Well, look, I don't know about that, Chuck. I mean, I'd have to think about what that means. But I believe the president, in fact, is a Christian. If he wasn't a believer, that would be his business. But he is, I believe he is. Secondly, I don't agree with him. I think he tends towards redistribution, taking from those at the top and, you know, kind of the Robin Hood effect. I don't buy that. And secondly, I think he thinks America should lead from behind on foreign policy, and I don't buy that.

But let me suggest, and I've said this earlier today: We need to respect our basic institutions, whether it's the presidency, whether it's our teachers, whether it's our ministers, or rabbis. We need to have great respect or the country begins to come undone. And so, you know, I may not agree with the president, but I respect the office, and I respect the fact that he is the president of the United States. And hopefully, I'm going to be.

CHUCK TODD:

Would you ever have a problem with a Muslim becoming president?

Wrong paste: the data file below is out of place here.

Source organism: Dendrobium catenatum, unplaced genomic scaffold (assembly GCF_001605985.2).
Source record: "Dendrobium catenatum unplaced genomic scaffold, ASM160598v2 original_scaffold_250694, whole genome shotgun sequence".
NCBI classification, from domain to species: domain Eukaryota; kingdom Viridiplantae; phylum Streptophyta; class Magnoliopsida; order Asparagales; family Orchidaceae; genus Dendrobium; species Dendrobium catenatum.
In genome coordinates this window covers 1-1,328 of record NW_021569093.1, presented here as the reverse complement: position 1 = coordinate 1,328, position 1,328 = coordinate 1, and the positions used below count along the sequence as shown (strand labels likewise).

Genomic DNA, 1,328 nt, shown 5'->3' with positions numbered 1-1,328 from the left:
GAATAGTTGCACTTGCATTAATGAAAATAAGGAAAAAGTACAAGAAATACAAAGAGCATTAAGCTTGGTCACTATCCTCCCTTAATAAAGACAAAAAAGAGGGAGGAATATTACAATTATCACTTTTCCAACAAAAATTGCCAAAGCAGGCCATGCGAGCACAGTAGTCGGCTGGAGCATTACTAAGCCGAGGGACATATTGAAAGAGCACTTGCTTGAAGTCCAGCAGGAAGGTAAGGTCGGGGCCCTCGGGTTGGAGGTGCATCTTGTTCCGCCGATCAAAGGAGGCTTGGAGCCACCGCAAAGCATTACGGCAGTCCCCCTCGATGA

GOV. JOHN KASICH:

You know, I mean, that's such a hypothetical question. The answer is, at the end of the day, you've got to go through the rigors, and people will look at everything. But, for me, the most important thing about being president is you have leadership skills, you know what you're doing, and you can help fix this country and raise this country. Those are the qualifications that matter to me.

CHUCK TODD:

All right, Governor John Kasich. Be safe on the campaign trail. I'll look forward to having you on again, sir.

GOV. JOHN KASICH:

Thank you.

CHUCK TODD:

There you have it our marathon of candidate interviews there, a lot to chew on, especially Ben Carson's suggestion that a Muslim should not be president, that it doesn't fit, that Islam doesn't fit the U.S. constitution. We'll get to all that when we come back, plus a look at the democrats and why it's looking more like when and not if for Joe Biden in 2016.

**COMMERCIAL BREAK**

CHUCK TODD:

Welcome back, let's turn to the Democrats. There are many explanations folks are offering up regarding Hillary Clinton's current struggle to maintain her front-runner status. And many of them have a familiar ring. Especially if your name is Al Gore. As with Gore, many Democrats whisper that they like Hillary, but they don't love her.

As with Gore, many Democrats lament, "If she could only be more like Bill." It's a standard that some may say is unfair, but also may help to explain why there is a missing spark on the trail, and why the chatter about an alternative, whether Bernie Sanders or Joe Biden, is only getting louder.